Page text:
Dan left the Shore in 2004 and moved to a tiny island in the Howe Sound where he continues to build the wildest, most ridiculous “trails” imaginable. “I speak to people from all over the world who build trails that imitate what I did back then. I went to India last year to do a demo for a guy who has built this amazing bike park full of skinnies.”
Digger kept building stunts for his NSX movies (there were ten in total), secreting away stashes of stunts that only he could find. That is until 2005 when Digger was given a Cease and Desist order by District of North Vancouver Council and told not to set foot on Fromme again. It wasn’t until the winter of 2010 that he returned and quietly began bringing Ladies Only back to life. It is firmly agreed that this trail is the epitome and pinnacle of trail building.
The rest of the world moved on in many regards. Freeriding had taken hold but it grew well beyond the awkward tight trails, skinnies and maneuvers of the Shore standard. BMX filtered in, jumps, gaps and tricks took over.
“The Massacre stalled mountain biking in Vancouver. There was a pause. The world was watching and wanted to come but we couldn’t invite them. Instead we pushed them away. Now when people come to BC they go to to Whistler or Squamish, North Van is deadened”, Sterling laments.
In 1999 Whistler Bike Park opened for business. Located 125km north of Vancouver, boasting a wide range of terrain that was easily accessed (chairlift!) this was the logical next step for freeride and recreational mountain biking. People wanted to get their rocks off and Whistler was the easy lady willing to hand it out, for a price.
Over the last decade the Shore settled down. The NSMBA and its hard working, dedicated volunteers have been laying the foundations for the next thirty years on the Shore. Trails are recognized and mountain biking is here to stay. Their work to get mountain biking accepted has paid off, not only on the offices of land managers and council boardrooms, but in the eyes of the public. These days there are more people mountain biking on the Shore than ever before. The demographics are far more spread than in the past too. It isn’t just twenty-something kick-backs with a Cali drawl or armour clad warriors going into battle with the wildest of torture machines. Now there are kids, parents, women and retirees as well.
The trails have evolved too. The oldest lines have worn down to channels in the forest’s organic mattress. Some are so worn that they bear no resemblance to the originals, other have been patched so many times that the character of the trail is forever changed. Some trails have been forgotten and reclaimed by the forest. The wooden features have mutated. They have fallen down, been taken down, or just reclaimed by nature. Trees fall, logs rot, the forest is animated with the cycle of life and death. The area these trails are on has been through far more than any amount of mischief that these mad men on their flying machines could do.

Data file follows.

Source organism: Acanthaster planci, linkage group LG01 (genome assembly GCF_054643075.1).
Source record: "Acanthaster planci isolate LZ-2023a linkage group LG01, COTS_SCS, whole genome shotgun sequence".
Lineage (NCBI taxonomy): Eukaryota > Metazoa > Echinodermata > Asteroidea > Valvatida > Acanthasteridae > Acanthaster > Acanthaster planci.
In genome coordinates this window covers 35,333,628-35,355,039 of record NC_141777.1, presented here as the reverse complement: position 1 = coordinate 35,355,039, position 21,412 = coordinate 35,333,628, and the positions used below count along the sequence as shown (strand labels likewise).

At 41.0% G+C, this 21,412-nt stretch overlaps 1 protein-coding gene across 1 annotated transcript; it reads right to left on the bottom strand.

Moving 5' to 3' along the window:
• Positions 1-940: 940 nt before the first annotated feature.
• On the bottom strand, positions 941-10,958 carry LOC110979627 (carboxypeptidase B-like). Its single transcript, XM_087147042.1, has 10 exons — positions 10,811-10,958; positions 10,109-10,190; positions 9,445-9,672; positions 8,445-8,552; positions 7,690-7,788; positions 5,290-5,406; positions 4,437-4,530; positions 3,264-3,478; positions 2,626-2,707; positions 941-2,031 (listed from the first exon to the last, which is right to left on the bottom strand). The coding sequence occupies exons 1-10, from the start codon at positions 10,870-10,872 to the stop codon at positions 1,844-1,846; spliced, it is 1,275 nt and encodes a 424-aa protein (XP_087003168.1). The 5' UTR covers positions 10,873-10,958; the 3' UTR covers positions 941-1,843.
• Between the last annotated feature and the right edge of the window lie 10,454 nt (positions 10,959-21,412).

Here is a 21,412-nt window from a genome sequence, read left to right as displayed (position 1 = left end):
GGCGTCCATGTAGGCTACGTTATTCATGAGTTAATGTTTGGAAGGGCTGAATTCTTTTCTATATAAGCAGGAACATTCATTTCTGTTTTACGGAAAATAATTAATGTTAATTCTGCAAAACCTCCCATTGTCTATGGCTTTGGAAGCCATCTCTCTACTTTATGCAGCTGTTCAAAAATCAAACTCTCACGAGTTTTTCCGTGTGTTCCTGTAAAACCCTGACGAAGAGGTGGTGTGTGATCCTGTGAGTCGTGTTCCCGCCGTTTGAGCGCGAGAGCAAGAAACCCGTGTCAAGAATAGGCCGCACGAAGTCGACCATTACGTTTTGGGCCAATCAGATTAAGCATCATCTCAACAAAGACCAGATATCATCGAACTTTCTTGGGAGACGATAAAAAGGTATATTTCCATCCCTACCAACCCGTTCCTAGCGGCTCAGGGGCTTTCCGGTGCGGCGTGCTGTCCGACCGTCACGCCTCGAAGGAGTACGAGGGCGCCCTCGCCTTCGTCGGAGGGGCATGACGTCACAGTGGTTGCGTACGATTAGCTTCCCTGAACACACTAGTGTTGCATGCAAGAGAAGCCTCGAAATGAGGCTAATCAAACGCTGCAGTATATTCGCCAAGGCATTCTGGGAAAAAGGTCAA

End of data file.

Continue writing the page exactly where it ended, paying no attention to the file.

The movement has returned to crafting more natural lines. Also, there is a strong and silent renegade movement. These trails are “loamers”, and just like the very first trails they are barely etched in lines over the top of the duffy loam; no stunts, nothing built, secret entrances.
Jerry Willows, a rider who moved to the Shore at the height of the madness and who was responsible for building trails that progressed beyond the downhill trials of the Shore, thinks everything is in order and the cycle is complete. “Start renegade and you still have to have renegade people out there building stuff. There is a lot of land and a lot of people don’t want to be part of an organization where they are told what to build, where to build and that sort of stuff.”
The cycle of birth, death and re-birth feds everything in nature, in life, in the universe. The North Shore is just a tiny microcosm of that and where the specific ingredients came together to let something unique and special happen
I would like to thank all the people who gave me the time to interview them and who answered my many questions. I would like to thank the bulletin board members of NSMB.com who also assisted in organizing the smoky history into some sort of order. There are many more stories and themes related to the history of the Shore but which could not be included due to space and thematic necessity. Next time.
Sadly, until Seb or someone else writes the next chapter, that’s all we’ve got. After this the history gets a little messy and less linear. What do you think would be the next topic on the list?